Intro to Baby Carriers

Posted by  | Sunday, October 7, 2007  at 11:07 PM  
Baby Carriers are a great way to tote your little one around – you can use one while at the store, around the house, or to church. The following post will include 1) Types of Slings, 2) Different Ways to Carry the Baby, 3) Benefits of Each Type of Carrier, and 4) Helpful Links.

TYPES OF CARRIERS

Ring Slings – A one-shoulder type carrier. They are adjustable because of the rings that hold the fabric together around your body. They can have a short tail (the part that hangs down in front) or a long tail. A longer tail can serve as a cover-up for wind protection, nursing, or sleeping babies who don’t want to be disturbed.


Pouch Slings – Also a one-shoulder type carrier. They are not adjustable, and must be made/purchased according to the size of the wearer. They are the easiest to use of the carriers because there is no adjusting to be done – you pop baby in and out fairly easily. These are now being sold at select Target stores under the Hotslings brand name.


Mei Tai – A two-shoulder sling that requires tying. There is a body and four long strips of fabric that make up this sling. The bottom strips are tied around the waist, and the top strips are wound around in different ways to carry baby.


Wraps – A long strip of fabric that can be tied in a number of ways. There are wraps made of stretchy, t-shirt like materials (i.e. Moby Wraps) and wraps made of woven fabrics. The fabric is wound around mom and baby to create different carries.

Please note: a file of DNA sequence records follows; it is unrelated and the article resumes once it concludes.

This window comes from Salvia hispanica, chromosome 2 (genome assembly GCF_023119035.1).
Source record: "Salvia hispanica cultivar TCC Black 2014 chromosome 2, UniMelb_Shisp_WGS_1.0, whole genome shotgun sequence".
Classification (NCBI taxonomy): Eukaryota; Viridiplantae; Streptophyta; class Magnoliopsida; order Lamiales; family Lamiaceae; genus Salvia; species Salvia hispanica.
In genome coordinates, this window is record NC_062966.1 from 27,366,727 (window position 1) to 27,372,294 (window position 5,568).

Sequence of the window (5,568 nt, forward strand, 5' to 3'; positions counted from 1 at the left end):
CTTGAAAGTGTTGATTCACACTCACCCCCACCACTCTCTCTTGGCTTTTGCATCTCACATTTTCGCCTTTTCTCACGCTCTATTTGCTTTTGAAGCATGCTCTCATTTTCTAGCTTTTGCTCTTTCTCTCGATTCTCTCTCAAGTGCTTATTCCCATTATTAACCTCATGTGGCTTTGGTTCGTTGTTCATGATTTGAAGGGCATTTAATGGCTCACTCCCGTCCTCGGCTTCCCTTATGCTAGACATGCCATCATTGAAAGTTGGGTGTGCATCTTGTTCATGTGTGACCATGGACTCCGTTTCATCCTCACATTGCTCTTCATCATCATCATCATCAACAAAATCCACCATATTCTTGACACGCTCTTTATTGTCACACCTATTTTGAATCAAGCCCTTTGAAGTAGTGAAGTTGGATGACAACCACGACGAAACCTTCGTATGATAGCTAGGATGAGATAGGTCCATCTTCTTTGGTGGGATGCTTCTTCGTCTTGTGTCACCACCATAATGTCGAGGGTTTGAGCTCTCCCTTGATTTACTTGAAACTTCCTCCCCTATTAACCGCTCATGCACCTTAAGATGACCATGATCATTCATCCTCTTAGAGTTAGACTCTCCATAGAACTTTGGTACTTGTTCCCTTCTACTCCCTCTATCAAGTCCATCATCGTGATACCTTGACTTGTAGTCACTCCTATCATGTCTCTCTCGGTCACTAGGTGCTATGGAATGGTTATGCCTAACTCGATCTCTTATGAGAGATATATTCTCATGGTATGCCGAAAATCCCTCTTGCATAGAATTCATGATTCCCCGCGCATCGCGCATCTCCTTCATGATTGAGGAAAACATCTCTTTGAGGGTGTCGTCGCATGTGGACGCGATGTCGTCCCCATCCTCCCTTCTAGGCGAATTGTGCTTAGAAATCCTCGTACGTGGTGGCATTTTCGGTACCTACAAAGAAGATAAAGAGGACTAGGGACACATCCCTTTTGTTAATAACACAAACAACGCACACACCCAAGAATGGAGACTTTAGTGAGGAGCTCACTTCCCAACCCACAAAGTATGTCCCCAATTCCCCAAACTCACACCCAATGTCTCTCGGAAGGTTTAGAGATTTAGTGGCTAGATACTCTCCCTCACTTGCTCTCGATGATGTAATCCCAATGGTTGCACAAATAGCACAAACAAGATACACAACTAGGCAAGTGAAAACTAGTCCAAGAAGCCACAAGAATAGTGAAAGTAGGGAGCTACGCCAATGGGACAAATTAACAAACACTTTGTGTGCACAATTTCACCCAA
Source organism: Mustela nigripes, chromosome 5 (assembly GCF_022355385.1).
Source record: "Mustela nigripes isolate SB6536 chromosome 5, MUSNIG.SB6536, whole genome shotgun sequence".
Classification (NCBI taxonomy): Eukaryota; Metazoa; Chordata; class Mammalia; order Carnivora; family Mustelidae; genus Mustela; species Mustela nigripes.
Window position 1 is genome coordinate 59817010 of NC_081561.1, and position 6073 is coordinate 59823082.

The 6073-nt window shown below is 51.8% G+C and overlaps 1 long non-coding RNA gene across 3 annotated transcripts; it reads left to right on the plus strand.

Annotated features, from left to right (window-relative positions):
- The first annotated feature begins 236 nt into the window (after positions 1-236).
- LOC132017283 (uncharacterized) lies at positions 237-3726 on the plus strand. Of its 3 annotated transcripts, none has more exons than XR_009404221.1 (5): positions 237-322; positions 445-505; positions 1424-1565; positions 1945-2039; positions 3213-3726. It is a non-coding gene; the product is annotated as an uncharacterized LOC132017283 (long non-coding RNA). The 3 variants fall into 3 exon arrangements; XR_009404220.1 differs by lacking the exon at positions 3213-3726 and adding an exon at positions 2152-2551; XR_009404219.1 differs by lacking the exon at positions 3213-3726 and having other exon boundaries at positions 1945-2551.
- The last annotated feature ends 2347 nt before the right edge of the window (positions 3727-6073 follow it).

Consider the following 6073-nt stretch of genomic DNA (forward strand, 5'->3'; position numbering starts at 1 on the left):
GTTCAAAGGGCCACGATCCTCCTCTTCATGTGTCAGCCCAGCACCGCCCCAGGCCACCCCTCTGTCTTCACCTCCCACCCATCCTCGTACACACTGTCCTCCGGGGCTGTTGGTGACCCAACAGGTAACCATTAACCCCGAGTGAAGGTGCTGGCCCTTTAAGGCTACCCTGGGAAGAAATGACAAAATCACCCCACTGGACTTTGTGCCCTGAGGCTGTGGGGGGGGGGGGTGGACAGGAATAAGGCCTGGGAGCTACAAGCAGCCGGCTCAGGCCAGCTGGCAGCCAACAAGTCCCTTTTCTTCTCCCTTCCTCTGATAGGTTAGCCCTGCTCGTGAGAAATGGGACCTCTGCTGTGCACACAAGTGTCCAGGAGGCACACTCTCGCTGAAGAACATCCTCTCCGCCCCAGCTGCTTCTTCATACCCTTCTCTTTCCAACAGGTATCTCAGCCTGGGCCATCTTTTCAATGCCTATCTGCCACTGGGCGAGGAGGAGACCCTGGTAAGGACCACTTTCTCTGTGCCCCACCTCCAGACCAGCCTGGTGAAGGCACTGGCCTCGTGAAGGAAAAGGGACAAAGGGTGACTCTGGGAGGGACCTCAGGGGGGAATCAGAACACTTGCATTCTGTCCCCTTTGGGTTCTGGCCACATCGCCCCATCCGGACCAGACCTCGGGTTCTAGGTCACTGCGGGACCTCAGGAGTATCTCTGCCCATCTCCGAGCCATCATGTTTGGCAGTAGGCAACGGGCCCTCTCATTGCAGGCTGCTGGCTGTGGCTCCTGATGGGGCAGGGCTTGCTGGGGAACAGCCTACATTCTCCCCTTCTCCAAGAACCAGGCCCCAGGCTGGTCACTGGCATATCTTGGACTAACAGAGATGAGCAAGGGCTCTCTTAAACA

Ergo Carrier – A constructed carrier that distributes the baby's weight evenly over the parent's body because it has two shoulder straps and a very supportive waist belt. There is also an infant insert, blanket-type thing that can be used with small babies. This carrier is especially great as your baby gets heavier.


Structured Carrier – The most popular being the Baby Bjorn. These carriers are worn over two shoulders.

TYPES OF CARRIES
This is easiest to show with pictures - click through the slideshow to see each carry. I listed the name of the carry underneath the picture. I tried to show the carry with each type of carrier. Here are the the types of slings/carriers that can be used for each carry.
1)Cradle Carry – Ring, Pouch, Wrap & Ergo w/ Infant Insert
2)Tummy to Tummy Carry – Ring, Pouch, Mei Tai, Wrap, Ergo & Structured
3)Kangaroo Carry – Ring & Pouch
4)Front Facing Carry, Legs Out – Structured (this is not a recommended carry because baby's back is not encouraged to round, but to hollow. Also, all of his weight is being held by his crotch.
5)Hip Carry – Ring, Pouch, Mei Tai, Wrap & Ergo
6)Back Carry – (Can be done in Pouch & Sling – but it’s awkward), Woven Wraps & Ergo

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PROS/CONS
Ring Slings - PROS: inexpensive to make, pretty fabrics; CONS: not as comfortable w/ toddlers, fussing w/ the rings
Pouch Slings - PROS: easiest to use, pretty fabrics; CONS: not adjustable
Mei Tai - PROS: good weight distribution, pretty fabrics; CONS: long tails of fabric, more cumbersome to put on
Cotton Wraps (like Moby) - PROS: good weight distribution, holds baby securely; CONS: plain fabric, takes time to wrap it around, covers your whole outfit
Woven Wraps (like Didymos) - PROS: good weight distribution, holds baby securely, very versatile; CONS: must learn to wrap each carry, fabric drags when putting it on
Ergo - PROS: great weight distribution, very comfortable; CONS: a little hard to snap on
Structured - PROS: inexpensive, can be bought in a store; CONS: not good for baby's development, not comfortable